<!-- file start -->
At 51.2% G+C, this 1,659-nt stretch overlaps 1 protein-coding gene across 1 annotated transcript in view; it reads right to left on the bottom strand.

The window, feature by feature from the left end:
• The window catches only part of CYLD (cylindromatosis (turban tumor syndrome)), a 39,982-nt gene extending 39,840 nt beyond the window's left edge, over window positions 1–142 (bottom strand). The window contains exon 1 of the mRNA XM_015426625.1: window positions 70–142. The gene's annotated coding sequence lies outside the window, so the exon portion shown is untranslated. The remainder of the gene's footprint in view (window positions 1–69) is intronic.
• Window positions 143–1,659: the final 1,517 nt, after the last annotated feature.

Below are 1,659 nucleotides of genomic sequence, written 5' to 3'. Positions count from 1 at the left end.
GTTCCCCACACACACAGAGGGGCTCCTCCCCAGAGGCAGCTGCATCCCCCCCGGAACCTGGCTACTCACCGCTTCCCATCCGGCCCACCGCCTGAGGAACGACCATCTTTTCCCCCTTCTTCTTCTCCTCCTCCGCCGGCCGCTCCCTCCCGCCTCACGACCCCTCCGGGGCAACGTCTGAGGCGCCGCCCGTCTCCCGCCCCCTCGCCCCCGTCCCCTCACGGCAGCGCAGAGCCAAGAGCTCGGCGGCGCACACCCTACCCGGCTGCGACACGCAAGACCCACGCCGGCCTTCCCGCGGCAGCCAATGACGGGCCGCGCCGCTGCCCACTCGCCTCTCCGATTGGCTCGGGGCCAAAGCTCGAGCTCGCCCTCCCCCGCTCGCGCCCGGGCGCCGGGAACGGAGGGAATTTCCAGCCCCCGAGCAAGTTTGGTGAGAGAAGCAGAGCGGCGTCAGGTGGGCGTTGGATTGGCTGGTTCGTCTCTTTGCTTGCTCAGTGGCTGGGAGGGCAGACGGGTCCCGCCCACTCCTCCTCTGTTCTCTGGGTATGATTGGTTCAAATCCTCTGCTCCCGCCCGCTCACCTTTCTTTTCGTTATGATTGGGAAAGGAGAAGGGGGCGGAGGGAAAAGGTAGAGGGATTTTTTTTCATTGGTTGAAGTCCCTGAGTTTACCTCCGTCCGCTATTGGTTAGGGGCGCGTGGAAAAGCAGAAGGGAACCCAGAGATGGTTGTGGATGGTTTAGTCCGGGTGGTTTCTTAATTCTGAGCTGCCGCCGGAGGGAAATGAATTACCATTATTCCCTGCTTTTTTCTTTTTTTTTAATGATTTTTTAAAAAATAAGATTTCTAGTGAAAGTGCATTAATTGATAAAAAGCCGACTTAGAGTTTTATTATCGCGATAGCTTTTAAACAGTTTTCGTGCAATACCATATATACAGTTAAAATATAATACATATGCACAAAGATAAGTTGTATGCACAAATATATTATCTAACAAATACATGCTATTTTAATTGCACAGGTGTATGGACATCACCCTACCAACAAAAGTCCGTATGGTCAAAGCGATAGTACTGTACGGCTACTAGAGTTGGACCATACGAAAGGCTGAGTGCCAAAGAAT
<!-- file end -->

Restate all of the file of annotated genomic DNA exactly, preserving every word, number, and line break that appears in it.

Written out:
At 51.2% G+C, this 1,659-nt stretch overlaps 1 protein-coding gene across 1 annotated transcript in view; it reads right to left on the bottom strand.

The window, feature by feature from the left end:
• The window catches only part of CYLD (cylindromatosis (turban tumor syndrome)), a 39,982-nt gene extending 39,840 nt beyond the window's left edge, over window positions 1–142 (bottom strand). The window contains exon 1 of the mRNA XM_015426625.1: window positions 70–142. The gene's annotated coding sequence lies outside the window, so the exon portion shown is untranslated. The remainder of the gene's footprint in view (window positions 1–69) is intronic.
• Window positions 143–1,659: the final 1,517 nt, after the last annotated feature.

Below are 1,659 nucleotides of genomic sequence, written 5' to 3'. Positions count from 1 at the left end.
GTTCCCCACACACACAGAGGGGCTCCTCCCCAGAGGCAGCTGCATCCCCCCCGGAACCTGGCTACTCACCGCTTCCCATCCGGCCCACCGCCTGAGGAACGACCATCTTTTCCCCCTTCTTCTTCTCCTCCTCCGCCGGCCGCTCCCTCCCGCCTCACGACCCCTCCGGGGCAACGTCTGAGGCGCCGCCCGTCTCCCGCCCCCTCGCCCCCGTCCCCTCACGGCAGCGCAGAGCCAAGAGCTCGGCGGCGCACACCCTACCCGGCTGCGACACGCAAGACCCACGCCGGCCTTCCCGCGGCAGCCAATGACGGGCCGCGCCGCTGCCCACTCGCCTCTCCGATTGGCTCGGGGCCAAAGCTCGAGCTCGCCCTCCCCCGCTCGCGCCCGGGCGCCGGGAACGGAGGGAATTTCCAGCCCCCGAGCAAGTTTGGTGAGAGAAGCAGAGCGGCGTCAGGTGGGCGTTGGATTGGCTGGTTCGTCTCTTTGCTTGCTCAGTGGCTGGGAGGGCAGACGGGTCCCGCCCACTCCTCCTCTGTTCTCTGGGTATGATTGGTTCAAATCCTCTGCTCCCGCCCGCTCACCTTTCTTTTCGTTATGATTGGGAAAGGAGAAGGGGGCGGAGGGAAAAGGTAGAGGGATTTTTTTTCATTGGTTGAAGTCCCTGAGTTTACCTCCGTCCGCTATTGGTTAGGGGCGCGTGGAAAAGCAGAAGGGAACCCAGAGATGGTTGTGGATGGTTTAGTCCGGGTGGTTTCTTAATTCTGAGCTGCCGCCGGAGGGAAATGAATTACCATTATTCCCTGCTTTTTTCTTTTTTTTTAATGATTTTTTAAAAAATAAGATTTCTAGTGAAAGTGCATTAATTGATAAAAAGCCGACTTAGAGTTTTATTATCGCGATAGCTTTTAAACAGTTTTCGTGCAATACCATATATACAGTTAAAATATAATACATATGCACAAAGATAAGTTGTATGCACAAATATATTATCTAACAAATACATGCTATTTTAATTGCACAGGTGTATGGACATCACCCTACCAACAAAAGTCCGTATGGTCAAAGCGATAGTACTGTACGGCTACTAGAGTTGGACCATACGAAAGGCTGAGTGCCAAAGAAT